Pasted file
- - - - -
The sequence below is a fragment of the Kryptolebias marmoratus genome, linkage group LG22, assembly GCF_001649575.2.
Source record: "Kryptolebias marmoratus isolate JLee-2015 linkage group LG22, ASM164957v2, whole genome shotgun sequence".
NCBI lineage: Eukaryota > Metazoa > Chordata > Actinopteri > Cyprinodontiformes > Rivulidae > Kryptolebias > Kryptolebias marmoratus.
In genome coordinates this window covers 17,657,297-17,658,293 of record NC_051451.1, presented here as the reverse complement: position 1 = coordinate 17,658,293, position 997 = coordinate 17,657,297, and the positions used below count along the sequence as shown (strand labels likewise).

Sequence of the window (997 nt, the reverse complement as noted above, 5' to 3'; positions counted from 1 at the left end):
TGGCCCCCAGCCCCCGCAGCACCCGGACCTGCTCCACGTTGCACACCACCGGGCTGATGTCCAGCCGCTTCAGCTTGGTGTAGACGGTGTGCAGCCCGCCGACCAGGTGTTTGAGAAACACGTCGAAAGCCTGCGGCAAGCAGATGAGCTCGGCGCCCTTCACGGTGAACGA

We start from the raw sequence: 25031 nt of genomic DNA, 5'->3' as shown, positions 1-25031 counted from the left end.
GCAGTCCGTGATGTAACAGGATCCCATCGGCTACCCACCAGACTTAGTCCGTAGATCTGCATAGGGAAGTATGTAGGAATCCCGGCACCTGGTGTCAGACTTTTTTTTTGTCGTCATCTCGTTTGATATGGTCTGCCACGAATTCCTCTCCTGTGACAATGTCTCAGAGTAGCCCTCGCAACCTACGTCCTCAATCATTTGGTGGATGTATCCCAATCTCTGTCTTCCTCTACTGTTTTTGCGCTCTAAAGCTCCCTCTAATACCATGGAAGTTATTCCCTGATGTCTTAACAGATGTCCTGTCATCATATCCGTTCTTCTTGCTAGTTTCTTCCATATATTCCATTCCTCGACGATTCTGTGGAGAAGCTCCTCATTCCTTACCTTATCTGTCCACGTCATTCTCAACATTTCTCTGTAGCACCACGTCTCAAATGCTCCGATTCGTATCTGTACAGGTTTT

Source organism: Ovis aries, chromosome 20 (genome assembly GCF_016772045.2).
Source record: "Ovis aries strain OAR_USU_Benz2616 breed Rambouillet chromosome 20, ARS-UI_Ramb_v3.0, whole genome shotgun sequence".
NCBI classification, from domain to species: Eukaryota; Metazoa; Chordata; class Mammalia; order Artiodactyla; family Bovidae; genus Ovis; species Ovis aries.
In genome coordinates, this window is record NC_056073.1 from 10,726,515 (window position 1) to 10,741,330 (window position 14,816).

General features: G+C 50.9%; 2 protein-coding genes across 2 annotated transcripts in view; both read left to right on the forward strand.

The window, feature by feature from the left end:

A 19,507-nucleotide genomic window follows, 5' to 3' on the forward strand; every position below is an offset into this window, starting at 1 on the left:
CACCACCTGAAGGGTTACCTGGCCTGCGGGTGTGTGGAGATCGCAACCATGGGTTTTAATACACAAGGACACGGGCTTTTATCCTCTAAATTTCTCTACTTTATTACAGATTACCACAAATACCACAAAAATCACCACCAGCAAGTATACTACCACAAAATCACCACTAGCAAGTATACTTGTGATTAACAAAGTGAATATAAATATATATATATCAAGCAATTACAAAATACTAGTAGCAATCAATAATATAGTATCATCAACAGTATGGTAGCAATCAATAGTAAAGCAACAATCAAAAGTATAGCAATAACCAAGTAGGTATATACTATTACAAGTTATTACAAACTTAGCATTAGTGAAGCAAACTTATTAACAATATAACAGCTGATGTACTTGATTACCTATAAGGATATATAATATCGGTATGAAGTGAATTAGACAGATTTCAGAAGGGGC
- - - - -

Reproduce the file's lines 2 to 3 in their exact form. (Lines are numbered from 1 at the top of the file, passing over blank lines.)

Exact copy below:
Source record: "Kryptolebias marmoratus isolate JLee-2015 linkage group LG22, ASM164957v2, whole genome shotgun sequence".
NCBI lineage: Eukaryota > Metazoa > Chordata > Actinopteri > Cyprinodontiformes > Rivulidae > Kryptolebias > Kryptolebias marmoratus.